On the advice of agent Marc Lillibridge of St. Louis-based National Sports Agency, he immediately boxed up everything in his locker. Eventually, even though Vobora said he "didn't have a lot (of money) stashed away for the testing," the spray was sent to the Aegis Sciences Corporation in Nashville for analysis. Based on the findings of the highly-reputed laboratory, the lawsuit against SWAT was launched.

Said Vobora: "I mean, how many guys are suspended for testing positive and say stuff like, 'I'm going to sue (the manufacturer)?' You hear it all the time. But how many actually do it? Not many. But I was determined to follow through."

Lillibridge, himself a former NFL linebacker, acknowledged that his agency "busted its butt" preparing for the trial. Lillibridge testified at the trial and formulated the $5.4 figure: $90,000 in lost wages, $170,000 in performance bonuses, $100,000 in lost endorsements, $3 million in future income, and also $2 million for emotional distress precipitated by the suspension.

Howard Balzer of The Sports Xchange, a longtime St. Louis sports expert, said that SWATS made no attempt at all to counter Vobora's claims, and didn't even have an attorney present for the trial.

Last Friday, U.S. District Court Judge Rodney Sippel ruled in Vobora's favor. Vobora's attorney, R. Daniel Fleck, believes the judgment is the largest ever awarded in a case involving a supplements manufacturer.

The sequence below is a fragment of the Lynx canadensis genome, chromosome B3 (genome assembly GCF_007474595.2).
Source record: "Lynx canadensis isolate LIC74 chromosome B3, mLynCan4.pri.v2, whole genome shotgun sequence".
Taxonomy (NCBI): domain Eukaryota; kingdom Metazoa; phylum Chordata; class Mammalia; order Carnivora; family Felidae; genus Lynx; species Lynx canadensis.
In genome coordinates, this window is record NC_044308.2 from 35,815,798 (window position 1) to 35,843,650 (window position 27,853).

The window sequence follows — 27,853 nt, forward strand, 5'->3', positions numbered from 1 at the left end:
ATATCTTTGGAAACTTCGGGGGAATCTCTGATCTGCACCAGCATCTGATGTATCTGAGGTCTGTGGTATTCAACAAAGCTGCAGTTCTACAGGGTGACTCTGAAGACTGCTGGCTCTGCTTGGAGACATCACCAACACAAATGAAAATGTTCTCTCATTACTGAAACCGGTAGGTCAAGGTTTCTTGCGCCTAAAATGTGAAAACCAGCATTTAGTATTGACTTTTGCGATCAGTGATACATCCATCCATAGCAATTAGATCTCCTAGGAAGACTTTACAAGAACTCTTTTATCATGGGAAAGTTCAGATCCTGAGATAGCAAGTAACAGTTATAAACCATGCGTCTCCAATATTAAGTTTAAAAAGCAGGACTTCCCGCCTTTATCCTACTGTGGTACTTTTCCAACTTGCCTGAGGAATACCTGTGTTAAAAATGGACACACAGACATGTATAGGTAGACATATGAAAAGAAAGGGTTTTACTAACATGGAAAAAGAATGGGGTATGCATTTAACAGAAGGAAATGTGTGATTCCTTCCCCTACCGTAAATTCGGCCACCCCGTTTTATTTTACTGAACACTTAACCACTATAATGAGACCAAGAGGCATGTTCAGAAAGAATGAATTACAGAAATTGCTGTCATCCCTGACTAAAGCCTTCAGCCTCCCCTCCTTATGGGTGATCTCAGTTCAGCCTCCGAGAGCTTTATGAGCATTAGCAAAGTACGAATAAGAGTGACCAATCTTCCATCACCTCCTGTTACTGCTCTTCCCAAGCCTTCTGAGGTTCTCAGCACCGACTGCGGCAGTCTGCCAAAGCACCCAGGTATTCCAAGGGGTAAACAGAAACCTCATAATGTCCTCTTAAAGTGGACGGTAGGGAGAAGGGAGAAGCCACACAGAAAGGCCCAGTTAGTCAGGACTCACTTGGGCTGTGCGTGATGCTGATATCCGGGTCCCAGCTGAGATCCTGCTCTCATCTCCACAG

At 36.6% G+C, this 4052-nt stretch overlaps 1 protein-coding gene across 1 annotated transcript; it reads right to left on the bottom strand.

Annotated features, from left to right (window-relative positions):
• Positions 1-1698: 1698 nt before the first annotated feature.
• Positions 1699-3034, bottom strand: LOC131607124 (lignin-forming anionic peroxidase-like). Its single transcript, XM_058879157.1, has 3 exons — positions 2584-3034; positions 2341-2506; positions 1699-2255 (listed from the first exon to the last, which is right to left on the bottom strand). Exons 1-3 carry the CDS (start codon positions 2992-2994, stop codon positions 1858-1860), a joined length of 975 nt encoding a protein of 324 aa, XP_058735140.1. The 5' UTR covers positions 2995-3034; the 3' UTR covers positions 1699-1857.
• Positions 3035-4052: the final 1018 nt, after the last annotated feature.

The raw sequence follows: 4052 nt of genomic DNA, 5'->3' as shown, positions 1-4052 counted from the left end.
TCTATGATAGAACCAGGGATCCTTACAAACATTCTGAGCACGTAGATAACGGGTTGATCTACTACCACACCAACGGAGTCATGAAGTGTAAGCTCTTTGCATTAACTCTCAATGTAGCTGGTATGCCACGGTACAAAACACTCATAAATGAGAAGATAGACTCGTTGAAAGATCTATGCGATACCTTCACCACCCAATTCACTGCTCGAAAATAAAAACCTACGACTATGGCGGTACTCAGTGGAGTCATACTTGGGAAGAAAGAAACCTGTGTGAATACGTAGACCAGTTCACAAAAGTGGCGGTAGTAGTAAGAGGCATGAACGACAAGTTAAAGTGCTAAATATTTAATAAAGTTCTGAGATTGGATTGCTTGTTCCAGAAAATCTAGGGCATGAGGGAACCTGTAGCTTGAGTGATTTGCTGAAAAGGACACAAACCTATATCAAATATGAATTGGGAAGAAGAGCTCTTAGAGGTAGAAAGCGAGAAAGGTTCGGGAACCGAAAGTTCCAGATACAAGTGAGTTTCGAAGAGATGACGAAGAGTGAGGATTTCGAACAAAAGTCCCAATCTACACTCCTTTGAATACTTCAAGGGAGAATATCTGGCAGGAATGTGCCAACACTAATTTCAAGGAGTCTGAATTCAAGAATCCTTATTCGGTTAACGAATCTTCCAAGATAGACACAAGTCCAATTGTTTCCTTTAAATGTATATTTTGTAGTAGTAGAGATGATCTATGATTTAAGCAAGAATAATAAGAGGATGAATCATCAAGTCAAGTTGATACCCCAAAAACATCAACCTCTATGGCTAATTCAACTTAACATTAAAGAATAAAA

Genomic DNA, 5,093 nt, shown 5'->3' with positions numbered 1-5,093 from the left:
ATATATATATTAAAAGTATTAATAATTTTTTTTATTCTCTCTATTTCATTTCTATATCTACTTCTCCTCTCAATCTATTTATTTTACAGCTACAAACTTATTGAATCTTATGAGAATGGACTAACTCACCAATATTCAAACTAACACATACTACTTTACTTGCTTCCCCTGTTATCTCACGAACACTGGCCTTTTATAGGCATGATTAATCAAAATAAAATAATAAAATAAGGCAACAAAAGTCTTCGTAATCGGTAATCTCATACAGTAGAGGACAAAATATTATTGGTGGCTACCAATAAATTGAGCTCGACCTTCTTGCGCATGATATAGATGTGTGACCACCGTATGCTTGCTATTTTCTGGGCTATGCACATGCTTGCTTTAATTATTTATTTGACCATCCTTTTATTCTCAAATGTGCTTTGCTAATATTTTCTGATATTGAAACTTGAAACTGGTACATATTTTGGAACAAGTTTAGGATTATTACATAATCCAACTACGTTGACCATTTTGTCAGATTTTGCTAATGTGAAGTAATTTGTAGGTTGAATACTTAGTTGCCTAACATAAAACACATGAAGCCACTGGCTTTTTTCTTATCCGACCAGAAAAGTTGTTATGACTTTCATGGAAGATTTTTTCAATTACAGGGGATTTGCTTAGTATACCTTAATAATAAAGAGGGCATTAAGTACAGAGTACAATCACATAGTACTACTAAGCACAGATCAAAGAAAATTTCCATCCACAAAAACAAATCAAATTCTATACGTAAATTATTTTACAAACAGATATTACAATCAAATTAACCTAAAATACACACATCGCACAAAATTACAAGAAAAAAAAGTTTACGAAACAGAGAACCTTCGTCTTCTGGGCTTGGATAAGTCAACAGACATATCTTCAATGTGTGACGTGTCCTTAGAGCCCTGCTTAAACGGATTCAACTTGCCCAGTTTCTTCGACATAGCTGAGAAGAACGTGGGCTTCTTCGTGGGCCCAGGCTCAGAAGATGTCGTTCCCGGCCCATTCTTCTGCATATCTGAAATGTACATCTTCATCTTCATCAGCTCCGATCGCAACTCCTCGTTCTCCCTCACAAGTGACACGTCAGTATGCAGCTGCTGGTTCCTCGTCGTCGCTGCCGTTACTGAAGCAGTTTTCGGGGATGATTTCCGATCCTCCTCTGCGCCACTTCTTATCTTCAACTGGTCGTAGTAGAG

It was the latest beat-the-odds victory for Vobora. There aren't many players from Idaho who make it in the NFL; in fact only 10 Vandals prospects have been selected in the draft since 2000. Few "Mr. Irrevant" players, the nickname given to the final prospect chosen in the draft, earn regular-season roster spots. Yet Vobora has played in 34 games in three seasons, with 16 starts. That includes 10 starts in the season in which he was suspended.

For his career, Vobora, who was offered a restricted free agent tender by the Rams this spring, has 97 tackles, two sacks, two passes defensed, and a forced fumble.

"Let's just say, I wouldn't bet against me," said Vobora.

Because the supplements industry is loosely regulated and has few guidelines, the NFL has a general and longstanding rule of thumb - that players are ultimately responsible for what they put into their bodies - and the league has basically applied it to Vobora. While the league said in a statement that it "supports" Vobora's efforts and "hopes that ... (such) judgments will help to curb the activities of supplement manufacturers who would seek to mislead consumers," it will not review the player's suspension.

Vobora, 25, called the NFL's stance "a story for some other time," but allowed that he has formulated his own "Golden Rule" for dealing with supplements.

"I would say to players, 'Don't trust the labels. Don't believe what someone tells you,' " Vobora said. "I know young guys don't have a lot of money, but spend the $500, or whatever it costs, to have something tested if you're really interested in taking it.

"I mean, it's going to be worth it in the long run, because you protect yourself and, a lot more important, your name."

Len Pasquarelli is a Senior NFL Writer for The Sports Xchange. He has covered the NFL for 33 years and is a member of the Pro Football Hall of Fame selection committee. His NFL coverage earned recognition as the winner of the McCann Award for distinguished reporting in 2008.

Bear Report Top Stories